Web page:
It’s definitely worth reading Our Radicalized Republic from FiveThirtyEight.com. Lots of data to consider even if you disagree with some of the analysis.
When I first set out to join a United Methodist congregation, I asked the pastor for definitive information on United Methodist beliefs. With much trepidation, he provided me with a United Methodist Discipline. I read the first hundred or so pages, not being too interested in the details of the church’s committee structures, including the statements of belief and the social principles. On returning the book I asked him whether I was expected to affirm the social principles. He said, “No.” Good answer!
I don’t mean that Christians should have no political involvement. I both comment on issues and vote. I vote in every election for which I’m eligible, even if there’s only one or two items on the ballot. What I mean is I’d like to see an end to a specific set of political principles that someone, anyone, claims form “Christian politics.” Sorry, UMC, I have never warmed to the social principles, even the ones I agree with. I would only truly like social principles that said how I should behave toward my neighbor, not ones that say how I should carry that behavior into the political sphere.
I’d like to suggest that Christians argue for political positions they believe to be right, moral, appropriate, effective, or whatever other good adjective you find, because the policies are all those good things, not because they are the right thing for Christians to propose.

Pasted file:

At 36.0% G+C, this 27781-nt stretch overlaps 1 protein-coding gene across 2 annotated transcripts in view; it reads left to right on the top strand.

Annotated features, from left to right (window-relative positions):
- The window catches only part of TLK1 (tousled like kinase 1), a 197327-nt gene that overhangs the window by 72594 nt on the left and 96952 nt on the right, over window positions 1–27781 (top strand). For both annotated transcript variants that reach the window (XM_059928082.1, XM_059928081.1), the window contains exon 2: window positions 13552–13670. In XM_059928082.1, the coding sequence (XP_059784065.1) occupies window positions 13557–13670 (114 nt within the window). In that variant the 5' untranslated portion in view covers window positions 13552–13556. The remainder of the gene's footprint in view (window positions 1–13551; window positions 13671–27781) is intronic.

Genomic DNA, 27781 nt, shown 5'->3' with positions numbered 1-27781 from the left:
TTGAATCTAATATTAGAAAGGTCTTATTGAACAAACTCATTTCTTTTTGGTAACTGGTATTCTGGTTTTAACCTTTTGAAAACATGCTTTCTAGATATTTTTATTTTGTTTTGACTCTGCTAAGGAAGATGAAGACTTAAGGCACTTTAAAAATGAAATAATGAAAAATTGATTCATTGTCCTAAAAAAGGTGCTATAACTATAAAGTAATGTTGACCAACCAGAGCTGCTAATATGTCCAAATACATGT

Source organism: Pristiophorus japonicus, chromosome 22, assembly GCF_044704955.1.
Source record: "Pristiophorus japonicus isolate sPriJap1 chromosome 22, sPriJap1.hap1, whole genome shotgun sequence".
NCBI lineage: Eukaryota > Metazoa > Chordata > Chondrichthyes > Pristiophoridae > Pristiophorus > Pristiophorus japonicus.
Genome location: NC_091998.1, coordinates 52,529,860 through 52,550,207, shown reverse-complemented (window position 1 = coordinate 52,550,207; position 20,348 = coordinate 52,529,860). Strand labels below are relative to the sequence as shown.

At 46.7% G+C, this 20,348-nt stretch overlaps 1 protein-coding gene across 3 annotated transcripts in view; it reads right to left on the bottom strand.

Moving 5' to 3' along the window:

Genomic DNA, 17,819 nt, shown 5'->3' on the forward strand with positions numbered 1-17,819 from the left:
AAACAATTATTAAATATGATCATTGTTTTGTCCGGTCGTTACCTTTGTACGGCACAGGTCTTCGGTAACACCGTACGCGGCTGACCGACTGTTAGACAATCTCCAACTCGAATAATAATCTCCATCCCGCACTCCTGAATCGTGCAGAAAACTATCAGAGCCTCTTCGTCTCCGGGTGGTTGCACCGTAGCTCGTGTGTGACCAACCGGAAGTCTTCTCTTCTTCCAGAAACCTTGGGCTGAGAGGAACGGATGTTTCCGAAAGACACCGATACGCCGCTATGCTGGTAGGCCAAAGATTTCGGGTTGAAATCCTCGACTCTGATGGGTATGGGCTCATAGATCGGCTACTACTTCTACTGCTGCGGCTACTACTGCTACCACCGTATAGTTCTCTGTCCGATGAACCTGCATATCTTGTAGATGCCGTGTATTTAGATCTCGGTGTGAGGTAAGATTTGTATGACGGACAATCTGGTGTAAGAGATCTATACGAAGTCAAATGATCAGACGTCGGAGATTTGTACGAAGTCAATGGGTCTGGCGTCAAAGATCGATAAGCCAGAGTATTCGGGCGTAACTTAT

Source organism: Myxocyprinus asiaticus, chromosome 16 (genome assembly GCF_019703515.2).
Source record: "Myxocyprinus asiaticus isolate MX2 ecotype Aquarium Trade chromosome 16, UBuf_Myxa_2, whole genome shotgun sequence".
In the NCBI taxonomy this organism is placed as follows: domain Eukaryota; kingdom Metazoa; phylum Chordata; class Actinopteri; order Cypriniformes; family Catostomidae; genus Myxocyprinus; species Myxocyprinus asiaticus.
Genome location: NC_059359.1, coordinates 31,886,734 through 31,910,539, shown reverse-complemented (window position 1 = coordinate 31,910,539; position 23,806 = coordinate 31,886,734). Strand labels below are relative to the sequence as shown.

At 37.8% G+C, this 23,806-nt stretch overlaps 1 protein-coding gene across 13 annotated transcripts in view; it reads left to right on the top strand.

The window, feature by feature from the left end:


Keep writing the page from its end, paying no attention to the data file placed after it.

Here are some of my reasons:
- In the United States we live in a secular society. I think it’s appropriate to make political arguments that can be understood by my neighbors of any faith, and those who profess no faith at all.
- Politics leads us to careless and even intentional falsehoods (for the greater good, of course). When we attach the word “Christian” to that behavior, we blaspheme Christ.
- Politics leads us to violate the golden rule, treating others as traitors, scum, demonic, evil, or otherwise corrupt, simply on the basis of their affiliation. That’s sinful.
- Politics leads us to take God’s name in vain and engage in false prophecy, as when we preface our own opinions with a “thus saith the Lord.” Ezekiel 22:28 applies.
- Politics, especially partisan politics, leads us to carelessness.
- Politics leads us to fear, panic, and unwise actions.
- When we try to express modern political positions as somehow scriptural, we tend to look amateur in our exegesis, in our theology, and in our political theory.
- Politics leads us to depend on human authority and power rather than on God’s power and the Gospel.
The last one is one I regard as a great danger, one into which I believe most of the American church has already fallen.